Does a God of Love Ever Get Angry? A Progressive Christian Reflection

            Tony Jones has issued a challenge to Progressive Christian bloggers.  He believes that progressives have a problem with God talk, and he might be right.  In our desire to be of earthly good, we may find it difficult to talk about that which is heavenly, at least not without "a lot of throat clearing."  So, he’s challenged us to take up this topic without discussing Jesus, the Bible, etc.  Just a conversation about God.   I have decided to take up the challenge, though to do so without reference to Scripture or Jesus is difficult.

In taking up Tony’s challenge, I decided to use it to begin a conversation about another topic that Progressives find difficult to discuss – the wrath or anger of God.   If, as most of us who claim the Progressive mantle are apt to conclude, God is love, then how can a God who is love become angry?  Haven’t we dispensed with the idea of wrath?  Indeed, don’t we recoil at the thought that anyone might find themselves in the “hands of an angry God?”

I don’t talk much about divine wrath.  I’d much rather talk about love, but this idea of the importance of anger has emerged as a result of conversations that took place at the PICO National Training concerning the necessity of anger or grief to the process of community organizing.  Many of us were uncomfortable with this thought, because we’ve been taught that anger is bad, so how can we act on the basis of anger?  That raises a further question – and that has to do with what motivates God.  Does God get angry at injustice or does God simply act on the basis of love or compassion?  Now, to be clear, I’m not proposing that God is capricious and easily riled up so as to get out of control.  But, if God is love, is God capable of wrath?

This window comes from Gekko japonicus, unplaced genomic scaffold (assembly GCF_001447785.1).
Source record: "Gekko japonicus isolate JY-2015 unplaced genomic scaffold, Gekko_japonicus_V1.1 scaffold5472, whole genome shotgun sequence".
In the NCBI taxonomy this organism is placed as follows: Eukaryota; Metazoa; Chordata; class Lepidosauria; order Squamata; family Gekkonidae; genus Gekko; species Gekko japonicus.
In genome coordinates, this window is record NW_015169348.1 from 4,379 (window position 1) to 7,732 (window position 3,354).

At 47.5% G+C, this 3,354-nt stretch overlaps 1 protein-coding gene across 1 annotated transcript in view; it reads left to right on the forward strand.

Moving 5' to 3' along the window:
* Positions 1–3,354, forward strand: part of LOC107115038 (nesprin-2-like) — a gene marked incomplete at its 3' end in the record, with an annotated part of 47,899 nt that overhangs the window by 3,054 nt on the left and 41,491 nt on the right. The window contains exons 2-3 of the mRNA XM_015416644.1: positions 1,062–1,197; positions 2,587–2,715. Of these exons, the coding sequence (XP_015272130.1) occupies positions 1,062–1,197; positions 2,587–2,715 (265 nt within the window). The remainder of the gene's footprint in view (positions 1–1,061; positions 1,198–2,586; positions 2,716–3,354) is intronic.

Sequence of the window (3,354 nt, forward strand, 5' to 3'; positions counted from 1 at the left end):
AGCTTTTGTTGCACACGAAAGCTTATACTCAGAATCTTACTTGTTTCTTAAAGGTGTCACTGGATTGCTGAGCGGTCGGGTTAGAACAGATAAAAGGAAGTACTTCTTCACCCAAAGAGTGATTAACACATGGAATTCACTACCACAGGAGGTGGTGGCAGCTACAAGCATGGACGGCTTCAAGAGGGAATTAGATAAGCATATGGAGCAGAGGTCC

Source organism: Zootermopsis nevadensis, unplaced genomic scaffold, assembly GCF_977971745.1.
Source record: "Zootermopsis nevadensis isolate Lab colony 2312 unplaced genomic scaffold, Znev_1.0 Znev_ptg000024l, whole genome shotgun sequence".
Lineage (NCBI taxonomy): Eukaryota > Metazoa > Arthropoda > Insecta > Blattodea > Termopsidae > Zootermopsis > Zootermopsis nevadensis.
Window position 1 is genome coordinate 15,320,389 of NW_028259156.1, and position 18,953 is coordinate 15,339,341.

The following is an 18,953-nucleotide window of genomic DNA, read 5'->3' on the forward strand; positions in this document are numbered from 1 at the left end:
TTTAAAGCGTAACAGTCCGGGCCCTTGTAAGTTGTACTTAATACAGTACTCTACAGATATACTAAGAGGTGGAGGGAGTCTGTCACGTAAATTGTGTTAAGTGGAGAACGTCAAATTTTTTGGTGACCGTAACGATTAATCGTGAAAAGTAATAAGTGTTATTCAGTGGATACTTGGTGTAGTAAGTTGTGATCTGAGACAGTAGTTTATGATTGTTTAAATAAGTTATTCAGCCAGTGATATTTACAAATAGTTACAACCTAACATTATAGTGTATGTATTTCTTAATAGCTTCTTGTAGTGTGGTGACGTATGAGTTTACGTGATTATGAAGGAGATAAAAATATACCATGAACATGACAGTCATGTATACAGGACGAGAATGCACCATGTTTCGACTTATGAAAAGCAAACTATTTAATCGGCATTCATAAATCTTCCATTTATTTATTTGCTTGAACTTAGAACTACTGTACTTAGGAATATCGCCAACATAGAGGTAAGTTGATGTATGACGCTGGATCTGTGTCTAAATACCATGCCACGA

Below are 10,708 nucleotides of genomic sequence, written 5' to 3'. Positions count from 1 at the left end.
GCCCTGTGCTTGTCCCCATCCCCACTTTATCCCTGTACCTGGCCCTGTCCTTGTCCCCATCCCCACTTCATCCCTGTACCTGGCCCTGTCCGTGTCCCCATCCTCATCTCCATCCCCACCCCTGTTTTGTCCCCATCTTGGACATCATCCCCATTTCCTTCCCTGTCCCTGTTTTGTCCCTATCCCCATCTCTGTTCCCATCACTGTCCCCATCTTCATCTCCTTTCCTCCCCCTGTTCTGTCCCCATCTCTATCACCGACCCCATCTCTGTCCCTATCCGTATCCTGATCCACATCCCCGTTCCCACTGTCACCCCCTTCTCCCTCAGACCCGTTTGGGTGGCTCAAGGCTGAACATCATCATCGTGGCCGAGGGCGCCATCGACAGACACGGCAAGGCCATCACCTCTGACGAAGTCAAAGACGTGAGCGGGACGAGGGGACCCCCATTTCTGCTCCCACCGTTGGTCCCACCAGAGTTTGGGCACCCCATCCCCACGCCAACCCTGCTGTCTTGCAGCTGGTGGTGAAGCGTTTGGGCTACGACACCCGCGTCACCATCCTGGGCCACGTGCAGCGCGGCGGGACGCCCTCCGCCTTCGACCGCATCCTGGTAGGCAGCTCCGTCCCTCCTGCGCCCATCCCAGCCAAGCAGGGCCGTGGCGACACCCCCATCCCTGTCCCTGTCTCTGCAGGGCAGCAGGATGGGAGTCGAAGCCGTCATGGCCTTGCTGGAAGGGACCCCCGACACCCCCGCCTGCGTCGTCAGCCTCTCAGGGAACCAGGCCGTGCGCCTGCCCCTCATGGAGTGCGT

Perhaps our first stop is to recognize that traditional Christian theology, taking its cues from Greek philosophy, embraced the ideas of immutability (God does not change) and impassibility (God is without passion/can’t be moved).  Although Christian theologians have spoken of God’s love and God’s wrath, these concepts make the idea of being in relationship with God problematic.  If God is passionless, then surely God can’t get angry, nor can God be moved to love.  Thus, God is incapable, it would seem to me, to respond in any meaningful way to the human condition. 

            I don’t have room here to go into the details of these issues, but as Progressives can we not abandon the idea of impassibility without letting go of God’s character?  My hope is that we can.   With this in mind, can we not then also affirm that God loves and becomes angry?   

            So, if we are willing to affirm that evil exists in the world, why should an impassible God care?  And even if God isn’t impassibile, if God is incapable of anger, how will God be moved by the presence of evil or injustice in the world?  Are there no consequences for that which is evil?

            Most progressives believe that injustice is something God cannot abide, and it’s this sense that drives our engagement with the world.  Yes, there’s compassion, but is there not also a sense of anger involved?  Can we not say the same for God?  If we can’t then does that undermine our sense of passion?   Does our reticence to speak of divine judgment and divine wrath hinder our own work in the world?